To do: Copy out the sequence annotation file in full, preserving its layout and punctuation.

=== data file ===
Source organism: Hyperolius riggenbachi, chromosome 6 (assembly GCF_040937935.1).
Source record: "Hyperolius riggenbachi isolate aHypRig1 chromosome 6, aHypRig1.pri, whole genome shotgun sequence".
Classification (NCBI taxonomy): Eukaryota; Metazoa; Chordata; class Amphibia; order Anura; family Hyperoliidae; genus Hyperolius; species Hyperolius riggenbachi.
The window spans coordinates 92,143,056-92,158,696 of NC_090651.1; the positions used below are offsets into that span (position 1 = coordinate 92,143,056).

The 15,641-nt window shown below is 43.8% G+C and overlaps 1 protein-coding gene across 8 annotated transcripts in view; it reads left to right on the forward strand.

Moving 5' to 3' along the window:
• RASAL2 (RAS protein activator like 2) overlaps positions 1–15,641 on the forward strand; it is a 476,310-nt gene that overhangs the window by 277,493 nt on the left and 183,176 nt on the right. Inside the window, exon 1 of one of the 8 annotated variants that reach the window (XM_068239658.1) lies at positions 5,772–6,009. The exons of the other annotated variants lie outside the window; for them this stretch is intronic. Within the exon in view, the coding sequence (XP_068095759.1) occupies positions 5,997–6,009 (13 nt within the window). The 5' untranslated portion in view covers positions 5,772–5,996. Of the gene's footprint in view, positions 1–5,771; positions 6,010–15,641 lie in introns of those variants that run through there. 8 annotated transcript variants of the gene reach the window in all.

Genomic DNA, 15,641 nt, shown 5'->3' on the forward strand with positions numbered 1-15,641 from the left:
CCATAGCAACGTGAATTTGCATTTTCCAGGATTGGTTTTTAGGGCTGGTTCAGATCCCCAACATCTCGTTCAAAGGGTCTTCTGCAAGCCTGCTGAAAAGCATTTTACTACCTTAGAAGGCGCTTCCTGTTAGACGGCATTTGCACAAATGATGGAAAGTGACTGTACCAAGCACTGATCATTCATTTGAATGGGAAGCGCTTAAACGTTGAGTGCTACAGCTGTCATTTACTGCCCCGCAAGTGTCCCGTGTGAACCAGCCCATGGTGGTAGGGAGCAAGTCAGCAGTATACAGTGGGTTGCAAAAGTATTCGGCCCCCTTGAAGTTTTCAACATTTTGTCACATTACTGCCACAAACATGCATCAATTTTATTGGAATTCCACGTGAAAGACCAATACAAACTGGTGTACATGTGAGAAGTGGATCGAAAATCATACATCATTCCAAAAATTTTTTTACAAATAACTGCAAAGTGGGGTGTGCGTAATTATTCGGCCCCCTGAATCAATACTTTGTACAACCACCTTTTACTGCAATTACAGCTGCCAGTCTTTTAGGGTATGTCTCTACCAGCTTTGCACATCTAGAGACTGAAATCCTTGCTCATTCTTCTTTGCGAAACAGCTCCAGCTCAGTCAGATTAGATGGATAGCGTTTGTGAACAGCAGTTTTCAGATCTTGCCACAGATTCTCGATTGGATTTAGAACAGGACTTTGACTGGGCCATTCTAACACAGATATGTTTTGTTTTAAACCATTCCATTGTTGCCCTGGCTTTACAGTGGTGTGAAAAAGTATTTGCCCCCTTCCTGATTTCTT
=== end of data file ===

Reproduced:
Source organism: Hyperolius riggenbachi, chromosome 6 (assembly GCF_040937935.1).
Source record: "Hyperolius riggenbachi isolate aHypRig1 chromosome 6, aHypRig1.pri, whole genome shotgun sequence".
Classification (NCBI taxonomy): Eukaryota; Metazoa; Chordata; class Amphibia; order Anura; family Hyperoliidae; genus Hyperolius; species Hyperolius riggenbachi.
The window spans coordinates 92,143,056-92,158,696 of NC_090651.1; the positions used below are offsets into that span (position 1 = coordinate 92,143,056).

The 15,641-nt window shown below is 43.8% G+C and overlaps 1 protein-coding gene across 8 annotated transcripts in view; it reads left to right on the forward strand.

Moving 5' to 3' along the window:
• RASAL2 (RAS protein activator like 2) overlaps positions 1–15,641 on the forward strand; it is a 476,310-nt gene that overhangs the window by 277,493 nt on the left and 183,176 nt on the right. Inside the window, exon 1 of one of the 8 annotated variants that reach the window (XM_068239658.1) lies at positions 5,772–6,009. The exons of the other annotated variants lie outside the window; for them this stretch is intronic. Within the exon in view, the coding sequence (XP_068095759.1) occupies positions 5,997–6,009 (13 nt within the window). The 5' untranslated portion in view covers positions 5,772–5,996. Of the gene's footprint in view, positions 1–5,771; positions 6,010–15,641 lie in introns of those variants that run through there. 8 annotated transcript variants of the gene reach the window in all.

Genomic DNA, 15,641 nt, shown 5'->3' on the forward strand with positions numbered 1-15,641 from the left:
CCATAGCAACGTGAATTTGCATTTTCCAGGATTGGTTTTTAGGGCTGGTTCAGATCCCCAACATCTCGTTCAAAGGGTCTTCTGCAAGCCTGCTGAAAAGCATTTTACTACCTTAGAAGGCGCTTCCTGTTAGACGGCATTTGCACAAATGATGGAAAGTGACTGTACCAAGCACTGATCATTCATTTGAATGGGAAGCGCTTAAACGTTGAGTGCTACAGCTGTCATTTACTGCCCCGCAAGTGTCCCGTGTGAACCAGCCCATGGTGGTAGGGAGCAAGTCAGCAGTATACAGTGGGTTGCAAAAGTATTCGGCCCCCTTGAAGTTTTCAACATTTTGTCACATTACTGCCACAAACATGCATCAATTTTATTGGAATTCCACGTGAAAGACCAATACAAACTGGTGTACATGTGAGAAGTGGATCGAAAATCATACATCATTCCAAAAATTTTTTTACAAATAACTGCAAAGTGGGGTGTGCGTAATTATTCGGCCCCCTGAATCAATACTTTGTACAACCACCTTTTACTGCAATTACAGCTGCCAGTCTTTTAGGGTATGTCTCTACCAGCTTTGCACATCTAGAGACTGAAATCCTTGCTCATTCTTCTTTGCGAAACAGCTCCAGCTCAGTCAGATTAGATGGATAGCGTTTGTGAACAGCAGTTTTCAGATCTTGCCACAGATTCTCGATTGGATTTAGAACAGGACTTTGACTGGGCCATTCTAACACAGATATGTTTTGTTTTAAACCATTCCATTGTTGCCCTGGCTTTACAGTGGTGTGAAAAAGTATTTGCCCCCTTCCTGATTTCTT